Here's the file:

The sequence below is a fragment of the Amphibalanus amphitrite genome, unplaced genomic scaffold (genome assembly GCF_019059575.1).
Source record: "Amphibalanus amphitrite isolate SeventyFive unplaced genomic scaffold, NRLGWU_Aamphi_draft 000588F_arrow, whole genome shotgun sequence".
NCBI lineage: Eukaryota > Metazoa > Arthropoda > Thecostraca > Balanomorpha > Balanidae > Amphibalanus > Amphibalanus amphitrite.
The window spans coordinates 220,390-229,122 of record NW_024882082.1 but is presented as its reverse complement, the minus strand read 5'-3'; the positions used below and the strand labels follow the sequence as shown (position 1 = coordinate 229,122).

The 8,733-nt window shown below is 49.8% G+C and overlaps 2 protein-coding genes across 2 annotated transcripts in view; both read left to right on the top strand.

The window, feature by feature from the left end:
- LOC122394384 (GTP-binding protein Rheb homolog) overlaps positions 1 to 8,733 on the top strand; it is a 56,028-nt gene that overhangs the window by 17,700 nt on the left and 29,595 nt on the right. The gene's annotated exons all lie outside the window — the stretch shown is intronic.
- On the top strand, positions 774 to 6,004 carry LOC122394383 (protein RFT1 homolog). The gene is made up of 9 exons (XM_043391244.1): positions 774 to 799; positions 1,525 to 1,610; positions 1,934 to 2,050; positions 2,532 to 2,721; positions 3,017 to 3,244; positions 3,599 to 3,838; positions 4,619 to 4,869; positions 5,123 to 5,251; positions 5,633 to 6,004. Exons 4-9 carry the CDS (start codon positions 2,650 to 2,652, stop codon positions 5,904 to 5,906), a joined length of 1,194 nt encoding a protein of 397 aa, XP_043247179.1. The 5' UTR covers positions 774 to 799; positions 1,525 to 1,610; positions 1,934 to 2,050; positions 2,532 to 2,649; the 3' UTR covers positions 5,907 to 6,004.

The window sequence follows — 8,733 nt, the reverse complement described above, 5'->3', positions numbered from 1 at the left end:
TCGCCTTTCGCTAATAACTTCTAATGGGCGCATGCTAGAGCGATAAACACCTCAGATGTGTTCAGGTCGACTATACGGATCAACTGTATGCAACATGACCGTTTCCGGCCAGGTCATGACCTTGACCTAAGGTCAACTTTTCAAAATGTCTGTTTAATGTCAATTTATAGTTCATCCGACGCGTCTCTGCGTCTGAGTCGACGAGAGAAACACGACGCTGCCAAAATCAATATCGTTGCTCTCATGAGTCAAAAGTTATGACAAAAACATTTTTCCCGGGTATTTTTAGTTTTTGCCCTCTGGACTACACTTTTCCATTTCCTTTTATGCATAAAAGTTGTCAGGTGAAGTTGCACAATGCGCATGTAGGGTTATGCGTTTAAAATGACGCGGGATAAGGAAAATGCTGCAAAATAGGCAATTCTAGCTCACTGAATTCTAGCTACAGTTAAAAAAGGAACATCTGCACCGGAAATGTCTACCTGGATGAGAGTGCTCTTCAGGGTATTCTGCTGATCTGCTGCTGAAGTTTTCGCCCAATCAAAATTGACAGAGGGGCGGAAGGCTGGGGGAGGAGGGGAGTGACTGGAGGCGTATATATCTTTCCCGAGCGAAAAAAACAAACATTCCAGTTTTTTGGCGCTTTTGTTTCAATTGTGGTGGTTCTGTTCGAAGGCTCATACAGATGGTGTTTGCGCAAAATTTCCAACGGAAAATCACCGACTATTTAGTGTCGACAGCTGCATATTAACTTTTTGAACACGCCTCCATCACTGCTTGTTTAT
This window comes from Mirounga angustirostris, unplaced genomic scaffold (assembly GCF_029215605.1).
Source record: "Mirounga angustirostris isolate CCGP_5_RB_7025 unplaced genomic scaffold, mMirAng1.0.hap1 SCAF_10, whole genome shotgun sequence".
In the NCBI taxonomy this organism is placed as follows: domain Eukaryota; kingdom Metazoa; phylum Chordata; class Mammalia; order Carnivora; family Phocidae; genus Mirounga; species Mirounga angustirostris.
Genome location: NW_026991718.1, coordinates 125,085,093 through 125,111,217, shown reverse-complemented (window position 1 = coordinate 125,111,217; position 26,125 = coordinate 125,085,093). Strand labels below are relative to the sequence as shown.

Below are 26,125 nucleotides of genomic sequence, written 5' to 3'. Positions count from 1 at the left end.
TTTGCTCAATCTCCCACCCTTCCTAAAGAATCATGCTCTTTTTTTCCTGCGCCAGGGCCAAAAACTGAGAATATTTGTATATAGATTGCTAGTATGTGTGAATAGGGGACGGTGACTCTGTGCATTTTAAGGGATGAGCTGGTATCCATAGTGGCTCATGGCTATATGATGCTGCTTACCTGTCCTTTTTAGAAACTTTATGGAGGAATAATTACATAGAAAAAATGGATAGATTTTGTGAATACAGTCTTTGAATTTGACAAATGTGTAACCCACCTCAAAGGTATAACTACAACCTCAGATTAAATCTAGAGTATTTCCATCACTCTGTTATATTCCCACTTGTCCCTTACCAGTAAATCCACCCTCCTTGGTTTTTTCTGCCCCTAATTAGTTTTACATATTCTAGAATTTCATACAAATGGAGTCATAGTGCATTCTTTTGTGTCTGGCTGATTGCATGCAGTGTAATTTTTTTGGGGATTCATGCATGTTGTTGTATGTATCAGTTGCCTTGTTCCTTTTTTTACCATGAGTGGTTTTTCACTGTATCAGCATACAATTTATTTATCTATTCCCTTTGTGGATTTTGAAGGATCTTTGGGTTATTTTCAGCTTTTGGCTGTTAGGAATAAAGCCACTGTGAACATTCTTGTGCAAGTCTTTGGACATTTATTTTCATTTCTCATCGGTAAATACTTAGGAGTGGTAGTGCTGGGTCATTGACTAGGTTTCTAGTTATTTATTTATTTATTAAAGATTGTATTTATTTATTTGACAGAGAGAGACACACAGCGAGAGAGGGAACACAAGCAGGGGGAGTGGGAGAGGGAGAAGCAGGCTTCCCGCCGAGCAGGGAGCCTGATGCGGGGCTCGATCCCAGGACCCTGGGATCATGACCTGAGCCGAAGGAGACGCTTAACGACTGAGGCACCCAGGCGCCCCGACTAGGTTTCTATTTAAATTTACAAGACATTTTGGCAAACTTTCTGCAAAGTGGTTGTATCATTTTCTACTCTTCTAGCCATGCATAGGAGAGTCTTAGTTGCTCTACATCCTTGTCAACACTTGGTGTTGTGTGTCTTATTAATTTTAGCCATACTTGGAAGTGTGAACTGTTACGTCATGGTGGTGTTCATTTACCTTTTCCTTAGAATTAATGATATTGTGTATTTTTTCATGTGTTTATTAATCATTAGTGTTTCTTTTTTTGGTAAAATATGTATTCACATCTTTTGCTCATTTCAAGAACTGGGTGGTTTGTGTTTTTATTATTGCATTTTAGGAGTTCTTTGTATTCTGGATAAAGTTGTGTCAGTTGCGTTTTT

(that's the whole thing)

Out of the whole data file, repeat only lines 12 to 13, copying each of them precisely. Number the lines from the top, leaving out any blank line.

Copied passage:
Source record: "Mirounga angustirostris isolate CCGP_5_RB_7025 unplaced genomic scaffold, mMirAng1.0.hap1 SCAF_10, whole genome shotgun sequence".
In the NCBI taxonomy this organism is placed as follows: domain Eukaryota; kingdom Metazoa; phylum Chordata; class Mammalia; order Carnivora; family Phocidae; genus Mirounga; species Mirounga angustirostris.